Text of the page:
Post 145.

You may be surprised to know that the most verbally abusive person in my life is my three year old. Or, perhaps, if you are a parent, you are not surprised.

Aside from disclaiming me as her friend whenever she’s resentful of my authority, Ziya also has suddenly begun to articulate, with American Psycho meets Voldemort darkness, all the ways she can think of maiming me.

‘I will hit you on your head with a tree’, she threatens. ‘I will push you and make you fall down and get hurt’, she promises. ‘I will mash up your face’, she swears, channeling The Godfather. At this point, I began to get concerned.

She was always physically assertive, wrestling me in the nights when she wanted to fall asleep breastfeeding and I was pushing her off, flinging both legs and arms like a Tasmanian Devil in infrequent though full-scale two year old tantrums, lashing out when she was vex at her dad or me and then having to apologize for hitting.

That’s average, if annoying. What’s terrifying is when her little brain starts to use her expanding vocabulary to imagine and detail infliction of harm and pain to assert dominance, exact revenge or register resistance.

Stone and I never throw words at each other. In fourteen years, he’s never insulted or become angry enough to say mean things to me, and vice versa. We don’t put each other down and we don’t put Ziya down. We also censor Ziya’s television consumption, precisely because of its violent content and overall unhealthy transmission of values about gender, race, class, sexuality, nation, capitalism and so on. Between Dora, Dinosaur Train, Martha the talking dog, Curious George, Word World and the Wild Kratts with their focus on animals and ecology, where did Ziya learn to negotiate relationships by being so vocally vicious?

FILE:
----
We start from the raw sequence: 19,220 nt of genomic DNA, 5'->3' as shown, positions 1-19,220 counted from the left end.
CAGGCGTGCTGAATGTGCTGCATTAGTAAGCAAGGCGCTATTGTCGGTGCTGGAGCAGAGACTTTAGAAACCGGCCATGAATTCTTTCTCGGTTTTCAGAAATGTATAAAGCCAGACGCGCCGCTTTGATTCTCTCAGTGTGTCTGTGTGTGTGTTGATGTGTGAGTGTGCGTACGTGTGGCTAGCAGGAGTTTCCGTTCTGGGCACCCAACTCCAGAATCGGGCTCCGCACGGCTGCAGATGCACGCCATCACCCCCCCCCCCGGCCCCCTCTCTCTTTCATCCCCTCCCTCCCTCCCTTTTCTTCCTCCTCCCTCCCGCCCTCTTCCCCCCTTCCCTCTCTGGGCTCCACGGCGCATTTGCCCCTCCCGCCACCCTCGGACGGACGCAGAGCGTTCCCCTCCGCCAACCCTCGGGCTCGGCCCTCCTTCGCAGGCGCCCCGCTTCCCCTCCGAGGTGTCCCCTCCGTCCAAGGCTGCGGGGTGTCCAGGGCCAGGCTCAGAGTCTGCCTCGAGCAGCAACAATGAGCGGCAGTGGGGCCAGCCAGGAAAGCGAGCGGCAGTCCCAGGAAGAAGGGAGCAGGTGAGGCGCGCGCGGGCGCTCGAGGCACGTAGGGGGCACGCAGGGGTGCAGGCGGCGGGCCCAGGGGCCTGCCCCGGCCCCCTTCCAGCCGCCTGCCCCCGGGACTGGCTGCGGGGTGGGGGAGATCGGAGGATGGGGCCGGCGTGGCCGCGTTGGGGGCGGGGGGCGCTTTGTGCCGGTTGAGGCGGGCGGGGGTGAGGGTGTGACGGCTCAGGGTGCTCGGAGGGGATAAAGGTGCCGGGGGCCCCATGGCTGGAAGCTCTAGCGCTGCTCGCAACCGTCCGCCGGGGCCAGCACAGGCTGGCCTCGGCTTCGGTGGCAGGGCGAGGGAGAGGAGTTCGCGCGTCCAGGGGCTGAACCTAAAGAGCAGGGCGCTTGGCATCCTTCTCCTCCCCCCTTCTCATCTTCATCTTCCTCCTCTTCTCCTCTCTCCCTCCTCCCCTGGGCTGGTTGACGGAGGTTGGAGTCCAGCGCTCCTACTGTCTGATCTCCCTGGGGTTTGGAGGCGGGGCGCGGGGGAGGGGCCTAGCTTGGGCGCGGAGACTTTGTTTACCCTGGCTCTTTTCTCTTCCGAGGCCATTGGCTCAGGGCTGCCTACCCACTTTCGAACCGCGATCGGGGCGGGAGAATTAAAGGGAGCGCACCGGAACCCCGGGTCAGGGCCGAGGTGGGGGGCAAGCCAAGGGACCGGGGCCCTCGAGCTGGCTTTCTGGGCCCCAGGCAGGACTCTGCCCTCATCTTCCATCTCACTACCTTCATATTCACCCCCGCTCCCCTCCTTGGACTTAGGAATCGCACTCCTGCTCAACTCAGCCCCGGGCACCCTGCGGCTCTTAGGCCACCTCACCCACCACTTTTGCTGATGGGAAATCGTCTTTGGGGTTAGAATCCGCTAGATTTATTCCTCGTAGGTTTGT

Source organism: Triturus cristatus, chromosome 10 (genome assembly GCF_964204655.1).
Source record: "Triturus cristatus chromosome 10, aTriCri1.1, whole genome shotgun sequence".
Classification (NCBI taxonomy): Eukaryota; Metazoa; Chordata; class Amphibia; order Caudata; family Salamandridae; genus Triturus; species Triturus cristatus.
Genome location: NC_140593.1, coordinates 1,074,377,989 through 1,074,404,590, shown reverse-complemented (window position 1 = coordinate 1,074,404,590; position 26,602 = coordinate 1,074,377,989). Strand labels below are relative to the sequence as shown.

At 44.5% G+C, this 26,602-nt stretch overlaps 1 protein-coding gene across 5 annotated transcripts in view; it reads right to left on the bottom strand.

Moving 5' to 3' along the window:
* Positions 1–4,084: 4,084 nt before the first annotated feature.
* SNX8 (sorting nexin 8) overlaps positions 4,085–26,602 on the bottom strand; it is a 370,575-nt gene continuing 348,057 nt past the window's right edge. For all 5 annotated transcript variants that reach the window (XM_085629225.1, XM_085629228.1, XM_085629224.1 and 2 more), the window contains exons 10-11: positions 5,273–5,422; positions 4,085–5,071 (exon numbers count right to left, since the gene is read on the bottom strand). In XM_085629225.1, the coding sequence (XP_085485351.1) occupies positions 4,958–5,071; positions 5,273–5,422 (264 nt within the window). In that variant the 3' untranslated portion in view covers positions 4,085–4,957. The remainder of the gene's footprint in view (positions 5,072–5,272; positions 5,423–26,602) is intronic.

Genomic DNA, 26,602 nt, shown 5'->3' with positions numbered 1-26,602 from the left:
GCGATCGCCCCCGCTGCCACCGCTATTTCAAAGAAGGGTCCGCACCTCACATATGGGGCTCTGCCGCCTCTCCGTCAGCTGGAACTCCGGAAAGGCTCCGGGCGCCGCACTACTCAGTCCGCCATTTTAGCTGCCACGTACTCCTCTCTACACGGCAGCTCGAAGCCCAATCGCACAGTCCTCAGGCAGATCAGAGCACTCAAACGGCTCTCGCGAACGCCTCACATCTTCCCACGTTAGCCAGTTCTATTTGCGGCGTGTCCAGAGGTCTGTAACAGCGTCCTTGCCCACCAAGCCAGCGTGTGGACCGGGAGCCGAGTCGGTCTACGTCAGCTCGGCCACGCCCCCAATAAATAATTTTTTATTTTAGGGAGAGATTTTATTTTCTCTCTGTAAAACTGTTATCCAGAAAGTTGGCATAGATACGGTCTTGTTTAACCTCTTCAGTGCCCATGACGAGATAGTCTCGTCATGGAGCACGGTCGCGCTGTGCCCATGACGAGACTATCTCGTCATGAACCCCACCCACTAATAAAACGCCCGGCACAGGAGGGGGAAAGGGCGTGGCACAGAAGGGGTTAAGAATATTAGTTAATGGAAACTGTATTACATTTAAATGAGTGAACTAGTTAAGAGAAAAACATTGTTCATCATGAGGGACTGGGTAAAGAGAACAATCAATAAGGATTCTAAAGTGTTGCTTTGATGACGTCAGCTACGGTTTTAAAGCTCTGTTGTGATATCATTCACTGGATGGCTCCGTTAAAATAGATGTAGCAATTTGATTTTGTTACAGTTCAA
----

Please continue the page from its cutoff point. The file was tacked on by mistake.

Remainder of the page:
During play, at school.

Since she’s started school, her conversational give and take, her social skills or lack of them, and her handling of conflict and power have had to step up. It’s at home that she re-enacts newly encountered situations and tests newly acquired skills. She hasn’t yet figured out, or maybe she has, that there are certain things you should not say and certain things you only say to your friends at school. It’s hard to tell if she doesn’t understand correct boundaries or is deliberately pushing them. As we all know, three year olds are wily creatures capable of sophisticated plotting when they have a point to make.

I don’t know if it’s like this across the country, but it shows how emotional, verbal or physical violence becomes part of peer culture. They’ve been learning to pelt it out since preschool. Maybe it’s the historical role of domination in founding our society, and the fighting words and relations that it has made unnoticeable and accepted. Maybe it’s that we see playgrounds as idyllic spheres of innocence and joy, so schools and families don’t treat such learning outcomes as serious, and don’t seriously and collectively try to transform our children’s investments in violence. Can parents, principals and psychologists cooperate to make playgrounds places where abusive talk isn’t fine-tuned everyday?

I tell Zi that mean words hurt feelings. We discuss how she feels hurt when threatened in those ways. I tell her not to respond when she’s on the receiving end and to say sorry when it’s her.

It’s a developmental stage, but it’s also a warning sign about the world our children will create. What can we do while they are still our fledglings to change such fate?

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